Top 10 movements that fight with arthritis to restore flexibility in joints

Top 10 movements that fight with arthritis to restore flexibility in joints
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Being diagnosed with arthritis isn’t something the doctor or the patient is ever happy with. It hinders everyday activities, and for those who are fitness enthusiasts, it will compromise their workouts. According to the Centers for Disease Control and Prevention, from 2013-2015, an estimated 54.4 million US adults had been told by doctors that they had some form of arthritis.

With that said, I am pleased to inform you that with some modifications, you can regain flexibility in the joints that are suffering from arthritis and improve your tolerance to exercise and daily movements.

Below you will find the best moves that fight against arthritis that have been provided and viewed by the best doctors and personal trainers in the field of arthritis.

Walking: William R. Sukala, MS, CSCS, explained in an interview with Weightwatchers that losing weight goes hand-in-hand with reducing the pain and regaining the flexibility of your joints that are suffering from arthritis. Eric Robertson, who is a Physical Therapist in Denver, agrees with Sukala; he told WebMD in an interview that “Cartilage is like a sponge and it gets nutrients from the compression and decompression of your body weight as you walk.”

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Chair Leg Raises: Lesley Hlad, a doctor of physical therapy in the arthritis rehabilitation service at Duke University’s Center for Living in Durham, said in an interview with Health.com that the chair leg raises helps you control your range of motion with your legs and less with your arms.

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Pilates: Tresa Sauer, a personal trainer at the YWCA of Minneapolis, was kindly able to explain to Health.com that doing Pilates is a great way to stabilize and strengthen your joints. She suggests that people suffering from arthritis should do the shoulder bridge exercise.

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Bicep Curls: I know what you’re thinking: if you have aching joints in your arms how are you supposed to lift weights? Well this exercise will be done with light hand weights or a tensor band, explains Danielle Anderson, a personal and adaptive trainer at Advocate Good Shepherd Hospital in Barrington. She told Health.com that building up your endurance will help strengthen your joints and build muscle which will help with daily activities.

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Zumba Fitness: Most people wouldn’t think twice about doing Zumba if they’re suffering from arthritis. But exercise physiologist Caryn Locke of Caryn’s Studio in Waite Park, tells Health.com that Zumba not only burns calories but does it without jarring your joints. She adds that Zumba is mostly about movement and fluidity.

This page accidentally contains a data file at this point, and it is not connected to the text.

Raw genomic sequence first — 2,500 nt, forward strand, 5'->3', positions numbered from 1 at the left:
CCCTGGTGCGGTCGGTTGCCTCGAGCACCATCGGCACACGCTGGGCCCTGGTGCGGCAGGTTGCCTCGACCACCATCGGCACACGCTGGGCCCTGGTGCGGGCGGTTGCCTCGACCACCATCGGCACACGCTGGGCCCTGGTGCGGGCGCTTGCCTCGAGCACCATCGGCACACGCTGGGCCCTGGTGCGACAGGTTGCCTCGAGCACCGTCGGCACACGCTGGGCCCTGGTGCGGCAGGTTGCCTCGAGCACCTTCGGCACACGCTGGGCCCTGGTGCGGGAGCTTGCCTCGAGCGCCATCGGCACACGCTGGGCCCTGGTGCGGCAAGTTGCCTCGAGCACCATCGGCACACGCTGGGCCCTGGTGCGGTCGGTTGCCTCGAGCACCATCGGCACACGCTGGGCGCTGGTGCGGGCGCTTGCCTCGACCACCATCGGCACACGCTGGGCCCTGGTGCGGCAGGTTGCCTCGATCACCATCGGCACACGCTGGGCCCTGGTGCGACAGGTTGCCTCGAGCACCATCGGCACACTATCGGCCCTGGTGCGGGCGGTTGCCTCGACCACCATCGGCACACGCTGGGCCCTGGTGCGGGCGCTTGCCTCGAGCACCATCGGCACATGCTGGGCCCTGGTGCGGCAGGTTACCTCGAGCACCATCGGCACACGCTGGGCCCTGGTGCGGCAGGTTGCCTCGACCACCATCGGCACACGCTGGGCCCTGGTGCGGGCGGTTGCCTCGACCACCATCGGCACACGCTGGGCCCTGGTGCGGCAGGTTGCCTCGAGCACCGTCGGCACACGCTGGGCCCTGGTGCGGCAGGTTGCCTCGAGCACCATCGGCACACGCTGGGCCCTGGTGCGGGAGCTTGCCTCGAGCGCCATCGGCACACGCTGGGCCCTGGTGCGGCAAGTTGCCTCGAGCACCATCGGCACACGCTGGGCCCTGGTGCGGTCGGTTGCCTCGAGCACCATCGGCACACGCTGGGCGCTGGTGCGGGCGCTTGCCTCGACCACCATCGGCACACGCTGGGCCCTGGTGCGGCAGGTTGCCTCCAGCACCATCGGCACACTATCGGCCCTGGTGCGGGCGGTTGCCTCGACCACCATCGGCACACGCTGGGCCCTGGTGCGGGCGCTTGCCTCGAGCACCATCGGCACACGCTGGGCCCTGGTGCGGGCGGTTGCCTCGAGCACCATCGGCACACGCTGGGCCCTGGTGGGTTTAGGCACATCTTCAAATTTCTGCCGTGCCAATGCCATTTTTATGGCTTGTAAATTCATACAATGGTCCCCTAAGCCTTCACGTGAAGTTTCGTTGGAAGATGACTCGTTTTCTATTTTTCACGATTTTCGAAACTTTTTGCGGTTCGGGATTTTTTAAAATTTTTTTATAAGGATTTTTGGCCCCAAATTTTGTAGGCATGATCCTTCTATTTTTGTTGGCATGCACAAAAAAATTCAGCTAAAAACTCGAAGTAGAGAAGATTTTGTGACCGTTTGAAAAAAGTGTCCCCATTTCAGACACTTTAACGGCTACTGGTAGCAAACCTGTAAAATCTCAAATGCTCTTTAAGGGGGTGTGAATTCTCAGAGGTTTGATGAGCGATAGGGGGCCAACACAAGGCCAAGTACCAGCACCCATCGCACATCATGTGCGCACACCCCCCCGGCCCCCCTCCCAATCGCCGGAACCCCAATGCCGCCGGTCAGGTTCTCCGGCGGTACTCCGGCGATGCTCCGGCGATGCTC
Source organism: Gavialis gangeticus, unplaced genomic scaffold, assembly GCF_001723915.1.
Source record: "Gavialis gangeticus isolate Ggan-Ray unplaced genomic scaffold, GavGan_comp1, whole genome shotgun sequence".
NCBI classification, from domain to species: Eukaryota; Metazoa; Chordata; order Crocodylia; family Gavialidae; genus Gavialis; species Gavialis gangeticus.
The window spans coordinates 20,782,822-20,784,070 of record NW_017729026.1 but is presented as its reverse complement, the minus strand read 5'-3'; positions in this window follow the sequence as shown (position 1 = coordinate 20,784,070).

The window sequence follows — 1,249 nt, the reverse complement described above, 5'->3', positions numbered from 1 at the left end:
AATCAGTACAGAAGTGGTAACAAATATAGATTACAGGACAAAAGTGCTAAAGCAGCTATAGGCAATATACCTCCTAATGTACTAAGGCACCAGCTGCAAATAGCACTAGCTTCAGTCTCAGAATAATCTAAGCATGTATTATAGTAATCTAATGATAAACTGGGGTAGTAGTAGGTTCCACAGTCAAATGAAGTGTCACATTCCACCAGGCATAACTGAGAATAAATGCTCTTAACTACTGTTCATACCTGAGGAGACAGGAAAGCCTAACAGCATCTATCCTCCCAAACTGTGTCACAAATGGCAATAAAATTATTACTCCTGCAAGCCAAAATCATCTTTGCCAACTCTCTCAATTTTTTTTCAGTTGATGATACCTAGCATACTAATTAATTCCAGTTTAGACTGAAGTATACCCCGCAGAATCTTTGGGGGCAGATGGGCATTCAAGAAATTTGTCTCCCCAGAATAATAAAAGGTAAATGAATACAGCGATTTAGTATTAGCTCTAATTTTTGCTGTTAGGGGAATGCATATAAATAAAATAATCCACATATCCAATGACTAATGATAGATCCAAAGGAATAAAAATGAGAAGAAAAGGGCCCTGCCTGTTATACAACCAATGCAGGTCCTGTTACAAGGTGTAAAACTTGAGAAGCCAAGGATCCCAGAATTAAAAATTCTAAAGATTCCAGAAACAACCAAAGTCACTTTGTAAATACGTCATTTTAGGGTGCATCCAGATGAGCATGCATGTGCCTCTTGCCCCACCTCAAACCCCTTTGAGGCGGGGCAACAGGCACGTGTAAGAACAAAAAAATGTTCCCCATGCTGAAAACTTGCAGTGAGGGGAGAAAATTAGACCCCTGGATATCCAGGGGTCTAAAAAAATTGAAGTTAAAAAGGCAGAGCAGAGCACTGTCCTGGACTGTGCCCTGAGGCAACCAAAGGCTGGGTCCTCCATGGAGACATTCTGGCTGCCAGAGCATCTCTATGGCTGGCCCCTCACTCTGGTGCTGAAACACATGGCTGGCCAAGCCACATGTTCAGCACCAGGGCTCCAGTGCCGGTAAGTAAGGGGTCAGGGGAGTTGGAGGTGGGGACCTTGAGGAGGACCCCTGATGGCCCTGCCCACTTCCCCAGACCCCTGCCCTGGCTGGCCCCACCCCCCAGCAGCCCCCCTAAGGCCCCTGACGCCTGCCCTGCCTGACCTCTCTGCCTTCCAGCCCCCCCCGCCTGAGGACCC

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Qi Gong: Sometimes the best exercise is the one that is outside of your comfort zone. Tess Franklin, an exercise physiologist at OSF Saint Anthony Medical Center in Rockford, Ill, teaches Chinese exercises. Franklin said to Health.com that this exercise is more about strengthening your core muscles in the abdomen area by trying to maintain posture and balance.

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Elliptical Machine: Personally, this exercise has done wonders for me. I currently have arthritis in my knee, and I use this machine each time I go to the gym. I start slowly and work my way up. My endurance has increased and it also provides secondary strength to my arms.

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Gardening: I know what you’re thinking ‘gardening is not an exercise.’ On the contrary; gardening is an incredible exercise that also has hidden benefits that you may not have been aware of. Manu Mathews, MD, a pain expert at the Cleveland Clinic, in Ohio, explains to Health.com that exercise can help boost endorphins, which are feel-good chemicals that can help ease depression. If you were unaware, depression has been linked to RA (Rheumatoid arthritis).

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Wall Squat: William Oswald, DPT, a physical therapist and clinical instructor of rehabilitation medicine at NYU Langone Health, mentioned in an interview with WebMD that strong muscles will support and strengthen your joints. He adds that strengthening the lower body can take some pressure off the hip and knee joints.

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Knee to Chest: Oswald also explained to WebMD that doing range-of-motion exercises can help with stiffness and improve flexibility. For the hip, he suggests doing the ‘knee to chest’ exercise.

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Exercises to Avoid: Oswald also added that for those who are suffering from arthritis, they should avoid high-impact exercises to start. For example: do not jump on a treadmill and start running at full speed, you need to ease your muscles and joints into it. He adds that the impact could stimulate the cells that are repairing the cartilage.

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So these are just some of the best moves that fight against arthritis. I would suggest that you consult your doctor or a personal trainer before you put a workout routine together, just to be on the safe side.

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